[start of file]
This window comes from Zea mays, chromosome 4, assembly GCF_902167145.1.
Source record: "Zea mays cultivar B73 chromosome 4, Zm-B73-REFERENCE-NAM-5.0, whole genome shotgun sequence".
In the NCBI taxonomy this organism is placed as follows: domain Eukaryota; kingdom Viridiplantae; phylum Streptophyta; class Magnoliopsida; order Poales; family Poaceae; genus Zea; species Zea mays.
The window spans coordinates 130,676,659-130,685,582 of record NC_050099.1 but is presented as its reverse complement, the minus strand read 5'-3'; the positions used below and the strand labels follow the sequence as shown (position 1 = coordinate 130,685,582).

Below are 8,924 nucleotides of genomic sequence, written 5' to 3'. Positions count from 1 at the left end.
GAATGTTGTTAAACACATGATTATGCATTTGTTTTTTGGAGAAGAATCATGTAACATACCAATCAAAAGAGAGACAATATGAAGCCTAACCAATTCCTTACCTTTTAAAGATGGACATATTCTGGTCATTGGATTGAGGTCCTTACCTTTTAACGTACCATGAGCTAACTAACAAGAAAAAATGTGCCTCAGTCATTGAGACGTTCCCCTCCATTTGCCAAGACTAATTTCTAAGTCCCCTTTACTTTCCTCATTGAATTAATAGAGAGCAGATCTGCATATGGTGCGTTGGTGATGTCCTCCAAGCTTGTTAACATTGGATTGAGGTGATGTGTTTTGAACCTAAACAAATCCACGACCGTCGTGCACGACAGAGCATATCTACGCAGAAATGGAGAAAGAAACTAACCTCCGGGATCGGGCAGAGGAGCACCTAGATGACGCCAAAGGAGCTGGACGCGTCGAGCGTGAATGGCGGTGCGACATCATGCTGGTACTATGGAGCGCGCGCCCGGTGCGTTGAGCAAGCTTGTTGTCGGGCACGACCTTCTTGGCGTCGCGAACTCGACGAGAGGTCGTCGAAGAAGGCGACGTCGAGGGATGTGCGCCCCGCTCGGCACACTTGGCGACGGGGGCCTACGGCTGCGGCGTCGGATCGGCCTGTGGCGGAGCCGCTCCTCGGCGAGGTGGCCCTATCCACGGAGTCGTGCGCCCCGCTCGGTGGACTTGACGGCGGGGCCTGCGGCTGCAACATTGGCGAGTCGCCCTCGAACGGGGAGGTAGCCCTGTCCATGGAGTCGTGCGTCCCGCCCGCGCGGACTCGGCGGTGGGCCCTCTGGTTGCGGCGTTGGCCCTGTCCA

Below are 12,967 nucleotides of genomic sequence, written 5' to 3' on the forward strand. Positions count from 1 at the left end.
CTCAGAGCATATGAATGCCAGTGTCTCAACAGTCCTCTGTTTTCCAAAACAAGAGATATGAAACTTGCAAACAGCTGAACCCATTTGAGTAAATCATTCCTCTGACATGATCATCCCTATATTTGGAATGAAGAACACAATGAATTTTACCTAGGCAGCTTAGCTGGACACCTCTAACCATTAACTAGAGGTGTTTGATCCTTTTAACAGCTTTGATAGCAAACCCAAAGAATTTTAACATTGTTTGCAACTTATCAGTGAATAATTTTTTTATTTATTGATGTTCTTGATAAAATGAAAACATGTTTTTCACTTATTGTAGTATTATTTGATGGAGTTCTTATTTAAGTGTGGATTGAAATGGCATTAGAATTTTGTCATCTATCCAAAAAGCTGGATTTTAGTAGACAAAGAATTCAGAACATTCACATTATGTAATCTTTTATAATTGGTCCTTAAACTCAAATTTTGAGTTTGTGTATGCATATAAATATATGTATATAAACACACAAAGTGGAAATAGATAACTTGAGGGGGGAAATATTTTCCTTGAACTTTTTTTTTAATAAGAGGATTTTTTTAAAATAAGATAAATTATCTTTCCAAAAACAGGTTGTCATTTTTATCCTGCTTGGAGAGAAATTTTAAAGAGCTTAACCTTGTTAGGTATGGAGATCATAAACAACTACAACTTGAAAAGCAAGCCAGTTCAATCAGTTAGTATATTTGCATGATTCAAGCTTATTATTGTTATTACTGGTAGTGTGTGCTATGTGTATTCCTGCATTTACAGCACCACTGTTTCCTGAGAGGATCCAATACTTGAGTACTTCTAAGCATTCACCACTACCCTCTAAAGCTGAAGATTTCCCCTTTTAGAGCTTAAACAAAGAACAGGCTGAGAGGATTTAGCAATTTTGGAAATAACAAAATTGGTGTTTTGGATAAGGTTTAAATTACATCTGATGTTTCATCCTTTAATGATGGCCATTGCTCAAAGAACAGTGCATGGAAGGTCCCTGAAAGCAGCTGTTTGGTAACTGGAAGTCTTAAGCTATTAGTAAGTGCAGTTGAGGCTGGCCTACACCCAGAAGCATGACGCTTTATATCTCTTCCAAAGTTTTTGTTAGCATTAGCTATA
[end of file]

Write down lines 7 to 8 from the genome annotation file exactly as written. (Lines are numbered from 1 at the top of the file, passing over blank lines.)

Below are 12,967 nucleotides of genomic sequence, written 5' to 3' on the forward strand. Positions count from 1 at the left end.
CTCAGAGCATATGAATGCCAGTGTCTCAACAGTCCTCTGTTTTCCAAAACAAGAGATATGAAACTTGCAAACAGCTGAACCCATTTGAGTAAATCATTCCTCTGACATGATCATCCCTATATTTGGAATGAAGAACACAATGAATTTTACCTAGGCAGCTTAGCTGGACACCTCTAACCATTAACTAGAGGTGTTTGATCCTTTTAACAGCTTTGATAGCAAACCCAAAGAATTTTAACATTGTTTGCAACTTATCAGTGAATAATTTTTTTATTTATTGATGTTCTTGATAAAATGAAAACATGTTTTTCACTTATTGTAGTATTATTTGATGGAGTTCTTATTTAAGTGTGGATTGAAATGGCATTAGAATTTTGTCATCTATCCAAAAAGCTGGATTTTAGTAGACAAAGAATTCAGAACATTCACATTATGTAATCTTTTATAATTGGTCCTTAAACTCAAATTTTGAGTTTGTGTATGCATATAAATATATGTATATAAACACACAAAGTGGAAATAGATAACTTGAGGGGGGAAATATTTTCCTTGAACTTTTTTTTTAATAAGAGGATTTTTTTAAAATAAGATAAATTATCTTTCCAAAAACAGGTTGTCATTTTTATCCTGCTTGGAGAGAAATTTTAAAGAGCTTAACCTTGTTAGGTATGGAGATCATAAACAACTACAACTTGAAAAGCAAGCCAGTTCAATCAGTTAGTATATTTGCATGATTCAAGCTTATTATTGTTATTACTGGTAGTGTGTGCTATGTGTATTCCTGCATTTACAGCACCACTGTTTCCTGAGAGGATCCAATACTTGAGTACTTCTAAGCATTCACCACTACCCTCTAAAGCTGAAGATTTCCCCTTTTAGAGCTTAAACAAAGAACAGGCTGAGAGGATTTAGCAATTTTGGAAATAACAAAATTGGTGTTTTGGATAAGGTTTAAATTACATCTGATGTTTCATCCTTTAATGATGGCCATTGCTCAAAGAACAGTGCATGGAAGGTCCCTGAAAGCAGCTGTTTGGTAACTGGAAGTCTTAAGCTATTAGTAAGTGCAGTTGAGGCTGGCCTACACCCAGAAGCATGACGCTTTATATCTCTTCCAAAGTTTTTGTTAGCATTAGCTATA